Legal Battle Breaks Out Over 'Doctor Who' Independent
A legal battle has erupted over the BBC series "Doctor Who," and at the center of the dispute is a time-traveling device that is a key player on the show.
The U.K.'s Independent reports that Stef Coburn, a son of the writer of the first "Doctor Who" episode, is claiming the BBC is in breach of copyright for the use of the TARDIS -- the blue police box that serves as the Doctor's time-traveling vehicle. The story reports that Coburn wants the company to pay up or stop using it.
"Stef Coburn claims that upon his father's death, any informal permission his father gave the BBC to use his work expired and the copyright of all of his ideas passed to his widow, Joan. Earlier this year she passed it on to him," the story reports.
Coburn told the publication that he remembered his father, Tony Coburn, speaking with his family about the creation at the dinner table, telling them, "Get a load of this, boys: TARDIS. Time and Relative Dimension in Space." Tony Coburn wrote "An Unearthly Child," the series' first episode, which includes the TARDIS.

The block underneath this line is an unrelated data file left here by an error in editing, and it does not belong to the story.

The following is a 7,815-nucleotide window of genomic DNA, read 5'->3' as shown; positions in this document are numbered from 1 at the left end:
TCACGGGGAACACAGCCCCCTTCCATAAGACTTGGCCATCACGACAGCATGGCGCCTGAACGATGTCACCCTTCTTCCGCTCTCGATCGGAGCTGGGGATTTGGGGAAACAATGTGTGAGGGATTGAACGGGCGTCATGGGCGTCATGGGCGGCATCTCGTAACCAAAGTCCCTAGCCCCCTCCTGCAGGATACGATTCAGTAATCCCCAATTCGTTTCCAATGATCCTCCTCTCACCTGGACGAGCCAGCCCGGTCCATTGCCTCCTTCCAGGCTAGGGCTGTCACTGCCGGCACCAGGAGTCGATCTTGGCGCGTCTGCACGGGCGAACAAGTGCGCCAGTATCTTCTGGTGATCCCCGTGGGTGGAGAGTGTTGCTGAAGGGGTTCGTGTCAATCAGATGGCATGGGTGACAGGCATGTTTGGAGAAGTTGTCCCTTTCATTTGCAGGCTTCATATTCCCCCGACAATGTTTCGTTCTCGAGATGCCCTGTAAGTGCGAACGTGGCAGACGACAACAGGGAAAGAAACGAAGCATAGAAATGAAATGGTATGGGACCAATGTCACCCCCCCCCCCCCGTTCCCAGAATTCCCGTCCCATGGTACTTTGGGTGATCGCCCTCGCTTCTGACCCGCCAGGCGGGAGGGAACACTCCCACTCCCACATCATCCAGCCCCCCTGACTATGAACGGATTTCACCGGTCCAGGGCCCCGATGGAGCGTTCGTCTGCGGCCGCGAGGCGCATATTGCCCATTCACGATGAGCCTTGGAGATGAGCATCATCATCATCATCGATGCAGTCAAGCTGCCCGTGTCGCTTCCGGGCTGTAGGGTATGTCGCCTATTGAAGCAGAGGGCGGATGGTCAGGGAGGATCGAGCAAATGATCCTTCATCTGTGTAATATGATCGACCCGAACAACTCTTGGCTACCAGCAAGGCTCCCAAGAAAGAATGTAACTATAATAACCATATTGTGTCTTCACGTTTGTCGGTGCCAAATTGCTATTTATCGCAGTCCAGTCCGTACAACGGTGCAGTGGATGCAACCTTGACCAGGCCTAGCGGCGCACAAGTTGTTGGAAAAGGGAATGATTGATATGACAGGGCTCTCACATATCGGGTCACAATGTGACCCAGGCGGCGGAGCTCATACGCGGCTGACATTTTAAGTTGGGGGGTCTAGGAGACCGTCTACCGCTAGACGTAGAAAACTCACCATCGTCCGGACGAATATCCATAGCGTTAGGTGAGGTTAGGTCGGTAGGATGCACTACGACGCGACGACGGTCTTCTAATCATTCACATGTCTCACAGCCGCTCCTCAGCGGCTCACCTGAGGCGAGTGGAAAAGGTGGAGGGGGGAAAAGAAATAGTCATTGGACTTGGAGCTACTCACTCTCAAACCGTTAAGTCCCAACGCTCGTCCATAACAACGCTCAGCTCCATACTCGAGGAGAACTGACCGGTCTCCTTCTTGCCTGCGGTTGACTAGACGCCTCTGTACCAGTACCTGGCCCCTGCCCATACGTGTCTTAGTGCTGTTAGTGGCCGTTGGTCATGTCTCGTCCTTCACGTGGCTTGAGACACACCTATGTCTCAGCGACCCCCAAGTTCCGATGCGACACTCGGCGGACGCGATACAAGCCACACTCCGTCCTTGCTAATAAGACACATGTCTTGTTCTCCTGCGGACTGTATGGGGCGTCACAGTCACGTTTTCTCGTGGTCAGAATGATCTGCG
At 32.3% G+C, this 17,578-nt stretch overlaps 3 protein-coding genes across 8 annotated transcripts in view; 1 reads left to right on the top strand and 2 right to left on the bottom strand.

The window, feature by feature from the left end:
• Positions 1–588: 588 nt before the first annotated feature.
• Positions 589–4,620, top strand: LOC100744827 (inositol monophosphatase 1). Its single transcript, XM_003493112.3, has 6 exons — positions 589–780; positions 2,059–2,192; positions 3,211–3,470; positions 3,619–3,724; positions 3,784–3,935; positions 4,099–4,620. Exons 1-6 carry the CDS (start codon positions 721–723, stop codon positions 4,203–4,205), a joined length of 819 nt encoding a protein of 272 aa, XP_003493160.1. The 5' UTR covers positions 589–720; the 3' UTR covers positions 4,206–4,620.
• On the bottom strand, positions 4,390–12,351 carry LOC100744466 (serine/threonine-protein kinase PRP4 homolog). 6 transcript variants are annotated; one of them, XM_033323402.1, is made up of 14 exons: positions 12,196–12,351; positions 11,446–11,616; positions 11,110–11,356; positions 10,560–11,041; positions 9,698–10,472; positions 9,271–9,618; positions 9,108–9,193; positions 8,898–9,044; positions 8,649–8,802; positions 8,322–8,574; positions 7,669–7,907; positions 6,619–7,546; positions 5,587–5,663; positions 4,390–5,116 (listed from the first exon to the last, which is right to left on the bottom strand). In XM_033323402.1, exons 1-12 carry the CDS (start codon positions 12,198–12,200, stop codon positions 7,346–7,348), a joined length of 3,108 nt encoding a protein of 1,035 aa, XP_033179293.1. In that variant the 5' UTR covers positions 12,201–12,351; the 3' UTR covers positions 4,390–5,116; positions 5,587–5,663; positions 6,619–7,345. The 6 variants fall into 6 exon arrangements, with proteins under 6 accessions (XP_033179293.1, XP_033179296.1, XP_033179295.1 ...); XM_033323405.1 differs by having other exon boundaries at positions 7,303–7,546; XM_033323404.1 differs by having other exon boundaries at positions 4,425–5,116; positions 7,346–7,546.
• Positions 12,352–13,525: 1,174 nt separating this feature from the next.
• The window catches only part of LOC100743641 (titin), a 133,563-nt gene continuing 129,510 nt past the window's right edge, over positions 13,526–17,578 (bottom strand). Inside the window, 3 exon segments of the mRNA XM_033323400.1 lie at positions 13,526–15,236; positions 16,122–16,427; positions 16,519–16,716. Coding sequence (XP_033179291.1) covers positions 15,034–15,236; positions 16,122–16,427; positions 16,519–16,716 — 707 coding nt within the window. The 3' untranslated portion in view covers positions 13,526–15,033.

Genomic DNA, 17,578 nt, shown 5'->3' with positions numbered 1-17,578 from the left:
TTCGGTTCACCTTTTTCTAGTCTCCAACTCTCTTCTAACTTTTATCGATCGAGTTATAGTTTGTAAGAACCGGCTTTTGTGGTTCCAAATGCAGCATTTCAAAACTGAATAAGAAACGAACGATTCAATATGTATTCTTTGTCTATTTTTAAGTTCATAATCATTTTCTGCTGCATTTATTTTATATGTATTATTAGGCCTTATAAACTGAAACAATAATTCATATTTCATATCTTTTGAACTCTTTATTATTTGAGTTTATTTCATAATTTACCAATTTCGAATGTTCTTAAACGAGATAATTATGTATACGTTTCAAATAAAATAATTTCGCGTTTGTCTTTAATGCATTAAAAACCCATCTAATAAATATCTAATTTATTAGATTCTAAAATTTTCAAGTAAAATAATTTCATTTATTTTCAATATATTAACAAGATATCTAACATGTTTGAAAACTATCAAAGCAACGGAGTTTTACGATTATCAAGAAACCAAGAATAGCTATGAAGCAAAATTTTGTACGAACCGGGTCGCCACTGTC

"It is by no means my wish to deprive legions of 'Doctor Who' fans (of whom I was never one) of any aspect of their favourite children's program. The only ends I wish to accomplish, by whatever lawful means present themselves, involve bringing about the public recognition that should by rights always have been his due, of my father James Anthony Coburn's seminal contribution to 'Doctor Who,' and proper lawful recompense to his surviving estate," Stef Coburn said.
The BBC said it is looking into Coburn's complaint. It added that there haven't been challenges to the copyright since the BBC registered it in the 1980s. Coburn said if he had owned the rights then, he would have taken action.
His father reportedly came up with the idea after walking on Wimbledon Common and seeing two blue police boxes. "Struck by the alien sight, he says, Coburn was inspired to make them the physical basis of his fantastical machine," the piece notes.